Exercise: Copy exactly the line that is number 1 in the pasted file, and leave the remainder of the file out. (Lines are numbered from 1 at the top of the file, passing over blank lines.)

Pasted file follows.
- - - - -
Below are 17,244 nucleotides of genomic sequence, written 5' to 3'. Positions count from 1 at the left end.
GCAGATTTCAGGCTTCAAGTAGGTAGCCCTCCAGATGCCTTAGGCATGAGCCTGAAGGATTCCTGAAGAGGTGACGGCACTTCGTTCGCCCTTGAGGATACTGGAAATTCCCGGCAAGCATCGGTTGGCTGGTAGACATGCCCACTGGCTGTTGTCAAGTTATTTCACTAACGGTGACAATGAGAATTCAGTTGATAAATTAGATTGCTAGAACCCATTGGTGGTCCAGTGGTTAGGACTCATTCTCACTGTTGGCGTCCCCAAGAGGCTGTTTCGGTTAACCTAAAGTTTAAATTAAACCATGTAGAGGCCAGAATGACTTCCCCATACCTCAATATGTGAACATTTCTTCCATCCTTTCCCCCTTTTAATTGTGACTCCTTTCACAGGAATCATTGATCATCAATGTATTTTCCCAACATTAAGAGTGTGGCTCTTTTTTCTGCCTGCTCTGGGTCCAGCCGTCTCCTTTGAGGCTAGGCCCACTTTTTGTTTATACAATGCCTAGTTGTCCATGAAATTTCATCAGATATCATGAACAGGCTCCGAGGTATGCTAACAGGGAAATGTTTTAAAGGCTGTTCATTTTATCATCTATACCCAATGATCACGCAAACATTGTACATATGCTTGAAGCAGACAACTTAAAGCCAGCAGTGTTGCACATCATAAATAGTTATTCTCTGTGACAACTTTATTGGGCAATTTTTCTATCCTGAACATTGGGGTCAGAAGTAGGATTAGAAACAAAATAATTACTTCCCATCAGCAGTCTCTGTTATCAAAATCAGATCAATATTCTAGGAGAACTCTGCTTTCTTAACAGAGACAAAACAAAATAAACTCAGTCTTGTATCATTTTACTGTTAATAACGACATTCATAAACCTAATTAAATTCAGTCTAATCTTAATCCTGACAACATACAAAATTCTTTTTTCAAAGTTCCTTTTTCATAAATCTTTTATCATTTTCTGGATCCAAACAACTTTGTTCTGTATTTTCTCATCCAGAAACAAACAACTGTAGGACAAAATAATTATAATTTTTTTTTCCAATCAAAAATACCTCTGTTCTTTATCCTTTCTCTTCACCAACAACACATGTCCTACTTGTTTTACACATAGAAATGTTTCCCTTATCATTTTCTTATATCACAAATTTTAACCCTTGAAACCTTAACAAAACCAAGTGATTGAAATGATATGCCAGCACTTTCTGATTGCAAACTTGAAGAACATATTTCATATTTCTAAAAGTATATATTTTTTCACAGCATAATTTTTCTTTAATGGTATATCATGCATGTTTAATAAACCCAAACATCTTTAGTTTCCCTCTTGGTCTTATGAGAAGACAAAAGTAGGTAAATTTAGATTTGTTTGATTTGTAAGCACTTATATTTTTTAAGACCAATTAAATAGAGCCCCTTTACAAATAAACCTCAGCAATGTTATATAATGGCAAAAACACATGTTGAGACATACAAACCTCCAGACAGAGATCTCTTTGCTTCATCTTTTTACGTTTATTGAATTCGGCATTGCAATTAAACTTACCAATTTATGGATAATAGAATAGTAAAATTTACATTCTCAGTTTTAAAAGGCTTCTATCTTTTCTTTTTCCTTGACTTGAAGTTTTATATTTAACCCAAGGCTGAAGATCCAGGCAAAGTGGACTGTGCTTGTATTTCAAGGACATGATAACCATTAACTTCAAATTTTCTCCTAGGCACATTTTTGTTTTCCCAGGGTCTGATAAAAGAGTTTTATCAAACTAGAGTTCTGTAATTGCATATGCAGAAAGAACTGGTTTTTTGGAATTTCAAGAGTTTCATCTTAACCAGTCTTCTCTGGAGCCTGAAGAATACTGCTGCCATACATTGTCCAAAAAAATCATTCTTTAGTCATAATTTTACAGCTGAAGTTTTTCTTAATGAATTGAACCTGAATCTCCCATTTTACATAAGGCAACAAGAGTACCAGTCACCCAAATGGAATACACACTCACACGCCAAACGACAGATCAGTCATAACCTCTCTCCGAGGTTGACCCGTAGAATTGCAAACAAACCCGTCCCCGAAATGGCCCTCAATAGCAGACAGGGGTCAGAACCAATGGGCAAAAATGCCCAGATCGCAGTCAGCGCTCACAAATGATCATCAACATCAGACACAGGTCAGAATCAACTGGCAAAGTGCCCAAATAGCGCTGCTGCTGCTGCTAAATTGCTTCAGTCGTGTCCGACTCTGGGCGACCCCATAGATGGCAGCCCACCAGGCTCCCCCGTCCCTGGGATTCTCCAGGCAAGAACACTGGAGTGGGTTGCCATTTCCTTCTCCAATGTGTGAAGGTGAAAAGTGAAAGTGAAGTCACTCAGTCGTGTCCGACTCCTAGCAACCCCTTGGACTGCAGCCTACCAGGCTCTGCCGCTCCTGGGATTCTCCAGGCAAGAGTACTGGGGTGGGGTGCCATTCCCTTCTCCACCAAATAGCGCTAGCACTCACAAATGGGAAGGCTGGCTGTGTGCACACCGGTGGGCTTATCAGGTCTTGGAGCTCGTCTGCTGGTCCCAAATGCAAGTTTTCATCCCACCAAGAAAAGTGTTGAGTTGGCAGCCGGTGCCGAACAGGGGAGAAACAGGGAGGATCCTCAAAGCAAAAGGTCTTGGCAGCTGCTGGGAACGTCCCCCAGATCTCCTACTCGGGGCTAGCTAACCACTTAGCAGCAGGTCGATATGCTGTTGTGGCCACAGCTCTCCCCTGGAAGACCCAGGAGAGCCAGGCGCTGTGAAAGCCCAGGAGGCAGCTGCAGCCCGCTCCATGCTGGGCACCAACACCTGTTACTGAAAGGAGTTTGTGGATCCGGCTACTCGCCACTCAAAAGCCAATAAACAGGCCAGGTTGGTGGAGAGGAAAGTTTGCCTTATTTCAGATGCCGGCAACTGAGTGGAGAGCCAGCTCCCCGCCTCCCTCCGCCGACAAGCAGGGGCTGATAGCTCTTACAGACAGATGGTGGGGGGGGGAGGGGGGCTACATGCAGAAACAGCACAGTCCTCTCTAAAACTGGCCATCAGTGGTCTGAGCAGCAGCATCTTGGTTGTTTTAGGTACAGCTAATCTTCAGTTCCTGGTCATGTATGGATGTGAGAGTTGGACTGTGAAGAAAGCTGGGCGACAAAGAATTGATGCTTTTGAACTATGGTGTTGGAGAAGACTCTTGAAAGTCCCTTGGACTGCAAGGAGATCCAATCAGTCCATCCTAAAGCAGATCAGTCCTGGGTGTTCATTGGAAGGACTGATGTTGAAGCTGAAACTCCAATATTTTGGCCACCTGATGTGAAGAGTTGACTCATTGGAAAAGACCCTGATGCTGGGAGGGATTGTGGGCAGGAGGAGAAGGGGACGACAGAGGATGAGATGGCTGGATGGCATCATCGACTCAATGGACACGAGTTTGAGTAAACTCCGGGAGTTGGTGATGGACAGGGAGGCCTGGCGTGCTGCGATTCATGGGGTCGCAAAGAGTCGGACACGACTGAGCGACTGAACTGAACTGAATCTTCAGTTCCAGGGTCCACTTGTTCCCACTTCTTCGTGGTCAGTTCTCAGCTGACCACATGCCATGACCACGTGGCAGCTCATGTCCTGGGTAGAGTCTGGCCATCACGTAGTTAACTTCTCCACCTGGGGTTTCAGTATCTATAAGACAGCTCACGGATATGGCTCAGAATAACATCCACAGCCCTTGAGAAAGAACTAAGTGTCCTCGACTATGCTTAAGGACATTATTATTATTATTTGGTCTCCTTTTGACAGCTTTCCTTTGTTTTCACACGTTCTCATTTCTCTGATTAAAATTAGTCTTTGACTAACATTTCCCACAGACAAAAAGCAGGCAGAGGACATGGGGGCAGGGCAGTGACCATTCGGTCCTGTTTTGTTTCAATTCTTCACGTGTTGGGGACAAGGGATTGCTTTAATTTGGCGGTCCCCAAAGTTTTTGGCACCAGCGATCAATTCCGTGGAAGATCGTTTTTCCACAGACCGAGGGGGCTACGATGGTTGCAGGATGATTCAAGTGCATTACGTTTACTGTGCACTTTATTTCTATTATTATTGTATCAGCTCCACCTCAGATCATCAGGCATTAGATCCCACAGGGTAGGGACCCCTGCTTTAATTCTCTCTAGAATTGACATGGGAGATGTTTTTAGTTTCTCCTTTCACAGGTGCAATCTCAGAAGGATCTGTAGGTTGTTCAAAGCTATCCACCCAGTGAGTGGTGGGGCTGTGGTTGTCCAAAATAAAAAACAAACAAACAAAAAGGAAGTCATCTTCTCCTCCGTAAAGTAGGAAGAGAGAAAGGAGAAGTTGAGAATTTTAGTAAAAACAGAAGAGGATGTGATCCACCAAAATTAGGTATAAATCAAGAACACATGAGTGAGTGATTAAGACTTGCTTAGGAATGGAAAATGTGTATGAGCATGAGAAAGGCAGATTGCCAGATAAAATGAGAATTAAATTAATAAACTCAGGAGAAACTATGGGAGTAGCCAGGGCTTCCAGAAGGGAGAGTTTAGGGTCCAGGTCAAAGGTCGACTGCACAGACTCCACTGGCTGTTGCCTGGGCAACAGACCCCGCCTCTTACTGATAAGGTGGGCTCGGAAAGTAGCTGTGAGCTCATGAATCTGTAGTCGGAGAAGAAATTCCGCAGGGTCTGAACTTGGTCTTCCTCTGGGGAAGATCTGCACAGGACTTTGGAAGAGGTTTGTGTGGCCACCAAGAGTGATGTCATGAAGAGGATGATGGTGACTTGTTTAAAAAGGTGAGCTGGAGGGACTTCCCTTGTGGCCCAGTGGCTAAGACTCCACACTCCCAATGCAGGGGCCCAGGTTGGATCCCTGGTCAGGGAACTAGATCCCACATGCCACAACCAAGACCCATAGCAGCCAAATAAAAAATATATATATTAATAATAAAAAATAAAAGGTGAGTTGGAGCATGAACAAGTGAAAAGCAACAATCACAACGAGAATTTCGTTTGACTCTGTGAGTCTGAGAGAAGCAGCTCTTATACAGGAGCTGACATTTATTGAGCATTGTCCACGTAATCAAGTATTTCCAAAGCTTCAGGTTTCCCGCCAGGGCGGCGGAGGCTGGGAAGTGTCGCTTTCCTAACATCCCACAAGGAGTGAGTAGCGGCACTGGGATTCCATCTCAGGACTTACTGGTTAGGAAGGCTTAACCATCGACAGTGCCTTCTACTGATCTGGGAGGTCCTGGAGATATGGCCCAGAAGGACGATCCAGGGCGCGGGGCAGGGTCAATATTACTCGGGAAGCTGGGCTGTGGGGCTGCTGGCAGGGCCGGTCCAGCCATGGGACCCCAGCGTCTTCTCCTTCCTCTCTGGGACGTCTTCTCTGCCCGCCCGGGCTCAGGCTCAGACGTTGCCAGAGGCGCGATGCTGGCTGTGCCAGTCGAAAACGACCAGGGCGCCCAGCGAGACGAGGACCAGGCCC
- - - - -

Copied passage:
Below are 17,244 nucleotides of genomic sequence, written 5' to 3'. Positions count from 1 at the left end.